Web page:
The Sinagua people were the real residents of Montezuma Castle, living in and around the dwelling for around 300 years.

Lives of the Sinagua at Montezuma Castle

The Sinagua built and moved into the Castle almost one-thousand years ago, sometime around the year 1200 CE .  They looked at the diverse terrain and saw a great place to call home.  As a farming tribe, the Sinagua needed access to water for their crops.  Beaver Creek provided an almost unlimited source of water.  Also, its flood plains provided the relatively flat ground needed for their fields.  Dwelling in the high cliffs above served a different purpose: an element of protection, the advantage of higher ground, and a commanding view of the surrounding landscape in the case of invading marauders.

Corn was the staple of the Singuan diet.  They grew and ate other crops as well, but corn was king.  One of the benefits of being an agricultural civilization is the ability to store food.  Two small “graneries” are even visible in the cliff face to the right and below the main Castle structure, providing food stores for the Castle residents.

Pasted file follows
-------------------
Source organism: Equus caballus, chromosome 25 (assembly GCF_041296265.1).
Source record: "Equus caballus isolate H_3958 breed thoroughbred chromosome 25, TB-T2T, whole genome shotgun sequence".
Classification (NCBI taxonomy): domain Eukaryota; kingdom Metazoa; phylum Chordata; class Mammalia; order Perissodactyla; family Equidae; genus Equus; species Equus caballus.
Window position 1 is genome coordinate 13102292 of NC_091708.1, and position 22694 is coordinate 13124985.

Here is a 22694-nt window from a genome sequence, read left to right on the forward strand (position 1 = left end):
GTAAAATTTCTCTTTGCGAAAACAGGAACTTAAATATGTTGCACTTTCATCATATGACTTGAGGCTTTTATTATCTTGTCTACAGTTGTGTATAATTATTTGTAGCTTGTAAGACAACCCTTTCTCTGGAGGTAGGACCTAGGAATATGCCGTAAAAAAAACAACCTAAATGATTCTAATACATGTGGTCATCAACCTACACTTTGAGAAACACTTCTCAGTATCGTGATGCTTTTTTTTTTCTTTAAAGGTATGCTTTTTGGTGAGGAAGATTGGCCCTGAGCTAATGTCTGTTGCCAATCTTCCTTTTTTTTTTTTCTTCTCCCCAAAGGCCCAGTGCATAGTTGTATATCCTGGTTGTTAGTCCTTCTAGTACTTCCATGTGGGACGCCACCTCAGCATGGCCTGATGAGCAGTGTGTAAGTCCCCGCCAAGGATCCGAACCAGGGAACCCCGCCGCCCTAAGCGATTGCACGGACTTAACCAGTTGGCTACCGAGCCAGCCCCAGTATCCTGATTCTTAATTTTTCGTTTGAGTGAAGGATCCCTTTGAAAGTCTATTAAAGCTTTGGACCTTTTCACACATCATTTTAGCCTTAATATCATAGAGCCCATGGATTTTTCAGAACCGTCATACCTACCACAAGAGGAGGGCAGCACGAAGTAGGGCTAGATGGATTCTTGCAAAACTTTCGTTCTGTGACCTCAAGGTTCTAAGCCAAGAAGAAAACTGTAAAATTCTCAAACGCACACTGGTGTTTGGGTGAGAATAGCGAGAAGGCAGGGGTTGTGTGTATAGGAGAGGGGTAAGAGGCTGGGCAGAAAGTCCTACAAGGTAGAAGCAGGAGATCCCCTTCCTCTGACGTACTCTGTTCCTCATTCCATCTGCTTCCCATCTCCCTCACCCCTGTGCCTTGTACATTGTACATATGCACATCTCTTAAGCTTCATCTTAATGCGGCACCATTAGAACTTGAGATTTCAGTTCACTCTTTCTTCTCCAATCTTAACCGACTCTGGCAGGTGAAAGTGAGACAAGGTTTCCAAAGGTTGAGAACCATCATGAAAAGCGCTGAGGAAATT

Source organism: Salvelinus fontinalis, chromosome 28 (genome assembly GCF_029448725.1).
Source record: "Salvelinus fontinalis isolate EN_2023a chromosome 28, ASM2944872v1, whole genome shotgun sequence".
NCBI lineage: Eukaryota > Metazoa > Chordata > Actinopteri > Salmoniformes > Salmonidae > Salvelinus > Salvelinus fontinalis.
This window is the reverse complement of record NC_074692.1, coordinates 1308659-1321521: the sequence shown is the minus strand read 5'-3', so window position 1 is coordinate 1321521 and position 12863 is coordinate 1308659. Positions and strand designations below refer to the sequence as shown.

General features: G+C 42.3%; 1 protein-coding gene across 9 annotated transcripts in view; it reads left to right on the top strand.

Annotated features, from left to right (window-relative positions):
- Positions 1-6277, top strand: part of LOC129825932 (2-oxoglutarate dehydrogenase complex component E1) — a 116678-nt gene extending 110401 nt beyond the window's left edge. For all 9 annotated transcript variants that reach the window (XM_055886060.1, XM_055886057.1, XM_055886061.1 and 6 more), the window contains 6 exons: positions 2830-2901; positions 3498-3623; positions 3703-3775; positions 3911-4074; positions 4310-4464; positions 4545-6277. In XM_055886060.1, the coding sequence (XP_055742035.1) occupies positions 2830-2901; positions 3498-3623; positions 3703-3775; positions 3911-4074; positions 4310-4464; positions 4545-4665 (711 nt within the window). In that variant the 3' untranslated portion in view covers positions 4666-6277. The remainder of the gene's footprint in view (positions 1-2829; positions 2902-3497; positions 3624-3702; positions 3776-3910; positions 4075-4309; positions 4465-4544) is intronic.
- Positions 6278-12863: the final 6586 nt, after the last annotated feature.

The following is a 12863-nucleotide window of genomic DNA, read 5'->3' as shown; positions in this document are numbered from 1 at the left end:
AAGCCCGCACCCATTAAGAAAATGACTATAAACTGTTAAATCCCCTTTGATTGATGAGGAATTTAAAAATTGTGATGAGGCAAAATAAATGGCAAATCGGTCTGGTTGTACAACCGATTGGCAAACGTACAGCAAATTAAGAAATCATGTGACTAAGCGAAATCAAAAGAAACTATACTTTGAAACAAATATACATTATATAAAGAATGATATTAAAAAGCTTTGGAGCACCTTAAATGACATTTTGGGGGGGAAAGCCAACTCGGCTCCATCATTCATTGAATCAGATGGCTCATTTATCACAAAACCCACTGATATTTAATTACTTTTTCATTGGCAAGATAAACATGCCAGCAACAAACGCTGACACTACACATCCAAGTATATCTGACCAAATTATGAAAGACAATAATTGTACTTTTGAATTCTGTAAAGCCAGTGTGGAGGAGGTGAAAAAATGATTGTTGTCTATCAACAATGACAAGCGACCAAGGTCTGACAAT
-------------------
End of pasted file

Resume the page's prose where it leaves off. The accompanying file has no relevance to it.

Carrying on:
nps audio program

Our group listens to an audio program describing the way of life at Montezuma Castle.

The Castle itself is a five story pueblo,  the walls built from rock rubble collected from the base of the cliff.  A mud plaster coats its walls, giving it a remarkably smooth appearance.  Its 20 rooms likely housed about 35 people.  As the Sinagua had a stratified social structure, perhaps this cliff-side castle housed some of the Sinaguan “high society”.

The 100-foot high Castle was not the only pueblo on site, nor was it the largest.  At the base of the cliff sits the ruins of another 5-story pueblo; archaeologists call it Site A or Castle A.  Clocking in at over 40 rooms, this structure was twice the size and capacity of the main dwelling.  Visitors can walk right up to the base of Site A to this day.

About 700 years ago, the Sinagua mysteriously disappeared from Montezuma Castle.  We can trace their ancestry to the modern Hopi tribe, but the first-hand story of why the Sinagua left has been lost to the sands of time.  However, Montezuma Castle is still home to cliff-dwelling residents today:  birds.  Cliff swallows build clay nests on the underside of overhanging ledges.  These are most easily viewed from the path where it dead-ends at Site A.

cliff swallow bird nests

Clay nests built by cliff swallows above the Site A pueblo ruins.

A Visit to Montezuma Well